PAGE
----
How Children (and Drivers) Can Minimize the Risk of a Serious Accident & Injuries on the Way to School

School has been back in session for a good while now, and after a few weeks of novelty, parents and the kids have probably settled into something of a daily routine. While routines are beneficial in some ways because they allow us to subconsciously handle simple tasks while our conscious mind can focus on other tasks, falling into a rote, unthinking routine can have downsides. For one, the individual may not fully realize where he or she is or the surrounding dangers. This can lead to mistakes that lead to significant and serious accidents producing life-changing injuries. Fayetteville AR personal injury lawyer Ken Kieklak explains. 

As such, this post is intended as a resource for parents to remind children about safety while walking or biking to school and riding the bus to school.

What Safety Steps Should Parents Ensure a Child Takes When Walking or Biking to School?

Students who walk or bike to school receive the benefit of exercise, fresh-air, and ample sunlight. While walking or bicycling to school is typically a safe means of travel, mistakes or youthful exuberance can sometimes result in dangerous situations where the risk of an accident is significantly greater than normal. Children who walk to school are the safest when they are accompanied by an adult. However there are other important things parents can instruct their child to do. This safety advice should include:

  • Children are the safest when they walk on a sidewalk. If a sidewalk is not available, the child should walk as far from traffic as possible. Kids should stand-up to their friends if they suggest walking in the street.
  • Children should be instructed to walk without using their cell phone or other electronic device. A child who has his or her eyes focused on a screen is less likely to notice and react appropriately to threats and hazards that can cause serious injury.
  • Children should also be instructed to cross where there is a crossing guard. If a guard is not present then children should always cross at the corner, where there is a crosswalk, or when they have a signal to walk.
  • As the weather turns to fall and the hours of daylight become shorter, children who wear bright colors are more noticeable to motorists and drivers and less likely to be hit by a car.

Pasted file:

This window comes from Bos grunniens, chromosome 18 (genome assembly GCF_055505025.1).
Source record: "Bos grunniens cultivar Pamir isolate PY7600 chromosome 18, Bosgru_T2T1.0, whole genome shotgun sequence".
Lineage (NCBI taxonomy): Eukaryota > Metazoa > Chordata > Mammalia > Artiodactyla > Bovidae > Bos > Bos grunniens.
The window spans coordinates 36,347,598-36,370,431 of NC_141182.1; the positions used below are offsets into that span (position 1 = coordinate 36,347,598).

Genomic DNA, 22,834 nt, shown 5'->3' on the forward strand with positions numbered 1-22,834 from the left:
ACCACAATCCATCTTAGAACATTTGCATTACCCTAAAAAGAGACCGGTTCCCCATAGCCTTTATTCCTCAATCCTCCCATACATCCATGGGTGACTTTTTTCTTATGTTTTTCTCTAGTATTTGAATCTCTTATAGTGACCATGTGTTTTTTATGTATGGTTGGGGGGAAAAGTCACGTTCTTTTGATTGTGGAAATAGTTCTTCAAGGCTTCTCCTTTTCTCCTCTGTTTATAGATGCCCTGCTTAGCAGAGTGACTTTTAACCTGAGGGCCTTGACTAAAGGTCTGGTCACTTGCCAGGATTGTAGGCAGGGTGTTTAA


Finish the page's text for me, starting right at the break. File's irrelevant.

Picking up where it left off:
For children who bicycle to school, safety begins with parents sitting down with the child and mapping out the safest route to the school. Streets with lesser traffic volumes and features designed to protect bikers should be favored over other streets. Parents should make sure adequate reflectors or lights are present on the bike. Furthermore, all kids who bike to school should wear a safety helmet. Finally, kids should never use electronic devices while riding. Distracted bike riding can be extremely danger and lead to severe injuries.

What is the Safest Way for Kids to Board and Exit a School Bus?

Children who take the school bus must still find their way to the school bus stop. Therefore, the above safety tips for walking and biking should not be discounted simply because the child takes the bus for part of his or her trip to school. Important instructions parents and caregivers can give to improve bus safety are:

  • Kids should stand at least 6 feet or three giant steps away from the curb while waiting for the bus. Children who maintain this distance are less likely to stumble or be pushed into the way of an arriving bus.
  • Children should not run up to the bus doors to be first to board. Kids should be instructed to wait for the bus driver to give a signal for them to board.
  • When kids board the bus they should try to find a seat quickly to minimize the chance that they fall due to the sudden start of the vehicle.
  • When children exit the bus, they should never cross the street immediately in front of the bus. While most buses have yellow or orange poles that should swing out and prevent kids from doing this, they should still be instructed to cross at least 10 feet (5 or more giant steps) in front of the bus.

Was Your Child Injured in a School Bus or Another School-related Accident?

If your child has been severely injured by a motorist or by a school bus on his or her way to school, call the Law Practice of Ken Kieklak. For more than 20 years Ken Kieklak has fought for people injured to others’ negligence. To schedule a free and confidential initial consultation call (479) 316-0438 today or contact us online.